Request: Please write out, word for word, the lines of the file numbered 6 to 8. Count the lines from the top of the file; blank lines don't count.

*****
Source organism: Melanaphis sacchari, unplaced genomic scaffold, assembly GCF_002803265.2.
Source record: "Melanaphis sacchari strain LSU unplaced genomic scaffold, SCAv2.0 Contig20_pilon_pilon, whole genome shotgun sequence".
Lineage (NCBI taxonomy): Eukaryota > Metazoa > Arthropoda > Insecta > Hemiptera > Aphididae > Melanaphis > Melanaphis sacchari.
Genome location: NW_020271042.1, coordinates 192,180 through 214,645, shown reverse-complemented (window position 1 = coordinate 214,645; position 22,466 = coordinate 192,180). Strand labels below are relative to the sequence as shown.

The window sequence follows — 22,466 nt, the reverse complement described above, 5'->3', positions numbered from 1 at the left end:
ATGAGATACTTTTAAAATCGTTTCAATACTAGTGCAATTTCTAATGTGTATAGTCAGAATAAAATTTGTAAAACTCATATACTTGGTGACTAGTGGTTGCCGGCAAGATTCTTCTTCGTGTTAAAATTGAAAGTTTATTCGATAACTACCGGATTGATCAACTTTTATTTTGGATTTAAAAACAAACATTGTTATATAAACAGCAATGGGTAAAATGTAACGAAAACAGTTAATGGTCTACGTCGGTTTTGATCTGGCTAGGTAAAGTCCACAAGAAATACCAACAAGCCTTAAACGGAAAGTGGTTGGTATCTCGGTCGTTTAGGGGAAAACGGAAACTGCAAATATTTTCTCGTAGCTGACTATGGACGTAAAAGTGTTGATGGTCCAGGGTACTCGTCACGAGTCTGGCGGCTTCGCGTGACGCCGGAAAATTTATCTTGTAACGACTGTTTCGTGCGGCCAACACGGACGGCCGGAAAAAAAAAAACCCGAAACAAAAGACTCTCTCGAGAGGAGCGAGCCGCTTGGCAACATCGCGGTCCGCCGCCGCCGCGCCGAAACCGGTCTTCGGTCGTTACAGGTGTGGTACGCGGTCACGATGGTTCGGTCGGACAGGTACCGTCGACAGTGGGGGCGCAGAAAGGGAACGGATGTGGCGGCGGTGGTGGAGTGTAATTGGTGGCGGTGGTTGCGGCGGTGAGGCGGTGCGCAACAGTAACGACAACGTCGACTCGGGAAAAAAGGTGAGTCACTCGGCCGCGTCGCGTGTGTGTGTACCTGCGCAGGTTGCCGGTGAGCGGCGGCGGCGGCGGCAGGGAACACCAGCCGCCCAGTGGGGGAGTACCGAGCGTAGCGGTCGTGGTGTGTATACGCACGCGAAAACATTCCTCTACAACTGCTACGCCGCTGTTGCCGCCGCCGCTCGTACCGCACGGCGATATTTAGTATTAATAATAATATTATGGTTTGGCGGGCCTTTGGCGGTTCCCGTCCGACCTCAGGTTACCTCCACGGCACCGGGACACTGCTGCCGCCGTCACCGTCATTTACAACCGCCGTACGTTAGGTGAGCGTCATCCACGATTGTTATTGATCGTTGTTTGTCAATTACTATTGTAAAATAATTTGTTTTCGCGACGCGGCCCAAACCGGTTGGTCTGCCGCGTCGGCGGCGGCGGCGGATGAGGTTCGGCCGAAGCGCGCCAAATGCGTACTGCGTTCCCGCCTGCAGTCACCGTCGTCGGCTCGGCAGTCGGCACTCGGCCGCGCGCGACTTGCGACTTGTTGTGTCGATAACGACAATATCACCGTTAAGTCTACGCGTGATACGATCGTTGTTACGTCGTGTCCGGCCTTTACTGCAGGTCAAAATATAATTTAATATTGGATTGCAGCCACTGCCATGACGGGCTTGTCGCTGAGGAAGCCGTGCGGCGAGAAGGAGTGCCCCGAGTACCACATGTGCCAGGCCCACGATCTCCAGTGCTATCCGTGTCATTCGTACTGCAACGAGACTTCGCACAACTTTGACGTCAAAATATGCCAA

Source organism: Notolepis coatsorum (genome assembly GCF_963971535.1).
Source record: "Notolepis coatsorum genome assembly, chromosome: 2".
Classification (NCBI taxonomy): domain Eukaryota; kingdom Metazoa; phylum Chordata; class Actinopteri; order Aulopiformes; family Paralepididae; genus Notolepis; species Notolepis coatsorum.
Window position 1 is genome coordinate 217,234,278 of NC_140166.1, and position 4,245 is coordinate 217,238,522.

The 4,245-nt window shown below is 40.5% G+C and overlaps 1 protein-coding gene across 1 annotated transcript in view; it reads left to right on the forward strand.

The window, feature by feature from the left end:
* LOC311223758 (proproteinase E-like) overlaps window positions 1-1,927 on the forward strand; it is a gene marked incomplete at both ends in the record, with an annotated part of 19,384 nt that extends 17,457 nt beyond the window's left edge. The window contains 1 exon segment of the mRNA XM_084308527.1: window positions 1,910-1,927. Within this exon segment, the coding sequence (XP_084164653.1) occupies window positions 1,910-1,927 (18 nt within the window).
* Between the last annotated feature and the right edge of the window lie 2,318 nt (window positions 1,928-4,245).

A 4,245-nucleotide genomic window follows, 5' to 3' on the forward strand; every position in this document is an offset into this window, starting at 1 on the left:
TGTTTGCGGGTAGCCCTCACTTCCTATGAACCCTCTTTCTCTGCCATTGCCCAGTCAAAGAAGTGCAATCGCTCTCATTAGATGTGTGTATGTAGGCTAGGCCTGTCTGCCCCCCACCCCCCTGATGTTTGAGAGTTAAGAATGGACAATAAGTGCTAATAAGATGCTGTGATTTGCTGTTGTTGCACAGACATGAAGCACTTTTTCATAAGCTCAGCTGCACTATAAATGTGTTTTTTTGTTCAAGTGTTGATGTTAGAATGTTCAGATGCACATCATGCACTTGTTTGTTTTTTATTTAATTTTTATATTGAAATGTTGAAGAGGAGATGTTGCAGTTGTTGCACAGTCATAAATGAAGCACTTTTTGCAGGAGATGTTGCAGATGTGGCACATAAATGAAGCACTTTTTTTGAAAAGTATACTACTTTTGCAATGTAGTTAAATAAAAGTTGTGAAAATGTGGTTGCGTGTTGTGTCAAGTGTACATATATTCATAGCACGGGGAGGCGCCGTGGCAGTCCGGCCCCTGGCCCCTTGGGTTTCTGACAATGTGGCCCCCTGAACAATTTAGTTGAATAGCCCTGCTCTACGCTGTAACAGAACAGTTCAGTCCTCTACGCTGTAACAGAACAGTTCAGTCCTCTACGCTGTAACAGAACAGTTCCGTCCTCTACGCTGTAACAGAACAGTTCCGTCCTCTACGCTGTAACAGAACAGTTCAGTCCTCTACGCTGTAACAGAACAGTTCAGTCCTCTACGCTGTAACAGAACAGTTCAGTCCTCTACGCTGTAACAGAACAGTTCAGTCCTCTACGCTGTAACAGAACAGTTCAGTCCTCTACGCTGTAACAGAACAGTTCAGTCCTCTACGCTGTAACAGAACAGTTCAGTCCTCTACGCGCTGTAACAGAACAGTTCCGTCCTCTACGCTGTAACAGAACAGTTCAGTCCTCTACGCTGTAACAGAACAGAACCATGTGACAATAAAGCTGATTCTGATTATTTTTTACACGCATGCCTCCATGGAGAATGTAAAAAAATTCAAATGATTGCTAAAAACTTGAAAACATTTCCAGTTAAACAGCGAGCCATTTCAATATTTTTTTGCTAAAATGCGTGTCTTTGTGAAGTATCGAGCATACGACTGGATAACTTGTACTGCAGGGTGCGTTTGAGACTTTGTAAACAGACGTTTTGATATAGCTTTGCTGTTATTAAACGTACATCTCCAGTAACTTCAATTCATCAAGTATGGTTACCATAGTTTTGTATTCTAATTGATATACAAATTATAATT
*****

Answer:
ATGAGATACTTTTAAAATCGTTTCAATACTAGTGCAATTTCTAATGTGTATAGTCAGAATAAAATTTGTAAAACTCATATACTTGGTGACTAGTGGTTGCCGGCAAGATTCTTCTTCGTGTTAAAATTGAAAGTTTATTCGATAACTACCGGATTGATCAACTTTTATTTTGGATTTAAAAACAAACATTGTTATATAAACAGCAATGGGTAAAATGTAACGAAAACAGTTAATGGTCTACGTCGGTTTTGATCTGGCTAGGTAAAGTCCACAAGAAATACCAACAAGCCTTAAACGGAAAGTGGTTGGTATCTCGGTCGTTTAGGGGAAAACGGAAACTGCAAATATTTTCTCGTAGCTGACTATGGACGTAAAAGTGTTGATGGTCCAGGGTACTCGTCACGAGTCTGGCGGCTTCGCGTGACGCCGGAAAATTTATCTTGTAACGACTGTTTCGTGCGGCCAACACGGACGGCCGGAAAAAAAAAAACCCGAAACAAAAGACTCTCTCGAGAGGAGCGAGCCGCTTGGCAACATCGCGGTCCGCCGCCGCCGCGCCGAAACCGGTCTTCGGTCGTTACAGGTGTGGTACGCGGTCACGATGGTTCGGTCGGACAGGTACCGTCGACAGTGGGGGCGCAGAAAGGGAACGGATGTGGCGGCGGTGGTGGAGTGTAATTGGTGGCGGTGGTTGCGGCGGTGAGGCGGTGCGCAACAGTAACGACAACGTCGACTCGGGAAAAAAGGTGAGTCACTCGGCCGCGTCGCGTGTGTGTGTACCTGCGCAGGTTGCCGGTGAGCGGCGGCGGCGGCGGCAGGGAACACCAGCCGCCCAGTGGGGGAGTACCGAGCGTAGCGGTCGTGGTGTGTATACGCACGCGAAAACATTCCTCTACAACTGCTACGCCGCTGTTGCCGCCGCCGCTCGTACCGCACGGCGATATTTAGTATTAATAATAATATTATGGTTTGGCGGGCCTTTGGCGGTTCCCGTCCGACCTCAGGTTACCTCCACGGCACCGGGACACTGCTGCCGCCGTCACCGTCATTTACAACCGCCGTACGTTAGGTGAGCGTCATCCACGATTGTTATTGATCGTTGTTTGTCAATTACTATTGTAAAATAATTTGTTTTCGCGACGCGGCCCAAACCGGTTGGTCTGCCGCGTCGGCGGCGGCGGCGGATGAGGTTCGGCCGAAGCGCGCCAAATGCGTACTGCGTTCCCGCCTGCAGTCACCGTCGTCGGCTCGGCAGTCGGCACTCGGCCGCGCGCGACTTGCGACTTGTTGTGTCGATAACGACAATATCACCGTTAAGTCTACGCGTGATACGATCGTTGTTACGTCGTGTCCGGCCTTTACTGCAGGTCAAAATATAATTTAATATTGGATTGCAGCCACTGCCATGACGGGCTTGTCGCTGAGGAAGCCGTGCGGCGAGAAGGAGTGCCCCGAGTACCACATGTGCCAGGCCCACGATCTCCAGTGCTATCCGTGTCATTCGTACTGCAACGAGACTTCGCACAACTTTGACGTCAAAATATGCCAA

Source organism: Notolepis coatsorum (genome assembly GCF_963971535.1).
Source record: "Notolepis coatsorum genome assembly, chromosome: 2".